Ambassador Morgenthau's Story

Ambassador Morgenthau's Story

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Ambassador Morgenthau's Story by Henry Morgenthau

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1918

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Ambassador Morgenthau's Story

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By this time the American people have probably become convinced that the Germans deliberately planned the conquest of the world. Yet they hesitate to convict on circumstantial evidence and for this reason all eye witnesses to this, the greatest crime in modern history, should volunteer their testimony.I have therefore laid aside any scruples I had as to the propriety of disclosing to my fellow countrymen the facts which I learned while representing them in Turkey. I acquired this knowledge as the servant of the American people, and it is their property as much as it is mine.

Book Excerpt

nners, and there was not a single detail of etiquette that he did not have at his fingers' ends. When it came to affairs of state, however, he was merely a tool of Wangenheim. From the first, indeed, he seemed to accept his position as that of a diplomat who was more or less subject to the will of his more powerful ally. In this way Pallavicini played to his German colleague precisely the same part that his emperor was playing to that of the Kaiser. In the early months of the war the bearing of these two men completely mirrored the respective successes and failures of their countries. As the Germans boasted of victory after victory Wangenheim's already huge and erect figure seemed to become larger and more upstanding, while Pallavicini, as the Austrians lost battle a after battle to the Russians, seemed to become smaller and more shrinking.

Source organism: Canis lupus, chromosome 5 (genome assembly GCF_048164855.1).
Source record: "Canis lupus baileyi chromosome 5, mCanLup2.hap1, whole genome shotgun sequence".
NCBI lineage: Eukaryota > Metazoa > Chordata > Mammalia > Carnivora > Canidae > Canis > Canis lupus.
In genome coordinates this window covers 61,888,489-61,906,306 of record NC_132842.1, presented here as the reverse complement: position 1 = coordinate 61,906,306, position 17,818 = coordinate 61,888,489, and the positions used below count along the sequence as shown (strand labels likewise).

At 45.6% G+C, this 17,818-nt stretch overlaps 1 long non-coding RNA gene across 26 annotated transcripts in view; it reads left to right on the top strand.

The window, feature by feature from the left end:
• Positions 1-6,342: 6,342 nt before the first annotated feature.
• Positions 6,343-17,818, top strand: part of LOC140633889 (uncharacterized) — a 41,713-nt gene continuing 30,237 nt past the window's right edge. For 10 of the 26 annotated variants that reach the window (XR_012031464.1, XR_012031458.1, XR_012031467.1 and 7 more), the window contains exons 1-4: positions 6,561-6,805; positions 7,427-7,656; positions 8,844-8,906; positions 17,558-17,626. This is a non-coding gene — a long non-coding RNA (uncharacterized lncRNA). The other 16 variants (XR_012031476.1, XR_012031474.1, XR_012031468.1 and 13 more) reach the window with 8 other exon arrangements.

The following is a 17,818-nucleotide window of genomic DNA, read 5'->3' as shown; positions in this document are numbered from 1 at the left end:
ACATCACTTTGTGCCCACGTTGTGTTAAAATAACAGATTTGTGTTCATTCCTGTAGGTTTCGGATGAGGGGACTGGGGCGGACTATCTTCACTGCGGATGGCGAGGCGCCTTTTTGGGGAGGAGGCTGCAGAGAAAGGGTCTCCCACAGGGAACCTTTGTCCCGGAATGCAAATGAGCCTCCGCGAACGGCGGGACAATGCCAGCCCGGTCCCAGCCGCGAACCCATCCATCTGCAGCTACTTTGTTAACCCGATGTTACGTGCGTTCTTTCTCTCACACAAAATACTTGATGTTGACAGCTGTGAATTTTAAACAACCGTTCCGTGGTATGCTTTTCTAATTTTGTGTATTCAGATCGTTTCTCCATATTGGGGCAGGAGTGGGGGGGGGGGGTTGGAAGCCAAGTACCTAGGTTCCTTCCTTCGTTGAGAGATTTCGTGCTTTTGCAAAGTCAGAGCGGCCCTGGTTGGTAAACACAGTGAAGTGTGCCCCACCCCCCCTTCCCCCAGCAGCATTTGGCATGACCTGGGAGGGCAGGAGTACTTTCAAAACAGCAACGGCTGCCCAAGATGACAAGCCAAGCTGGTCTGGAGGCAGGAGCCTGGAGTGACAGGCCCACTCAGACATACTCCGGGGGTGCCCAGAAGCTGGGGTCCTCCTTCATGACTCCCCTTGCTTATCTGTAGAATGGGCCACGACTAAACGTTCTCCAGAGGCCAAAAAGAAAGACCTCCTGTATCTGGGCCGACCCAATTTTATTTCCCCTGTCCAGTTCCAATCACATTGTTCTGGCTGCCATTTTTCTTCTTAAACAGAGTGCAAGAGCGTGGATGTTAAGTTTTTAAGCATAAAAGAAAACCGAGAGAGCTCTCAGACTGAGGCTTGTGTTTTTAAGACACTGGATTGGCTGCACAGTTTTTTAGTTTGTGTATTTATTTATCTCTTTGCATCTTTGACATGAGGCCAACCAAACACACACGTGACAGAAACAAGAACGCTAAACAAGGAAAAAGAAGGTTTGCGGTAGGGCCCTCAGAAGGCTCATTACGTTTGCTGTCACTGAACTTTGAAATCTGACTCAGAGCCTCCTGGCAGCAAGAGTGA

The situation in Turkey, in these critical months, seemed almost to have been purposely created to give the fullest opportunities to a man of Wangenheim's genius. F

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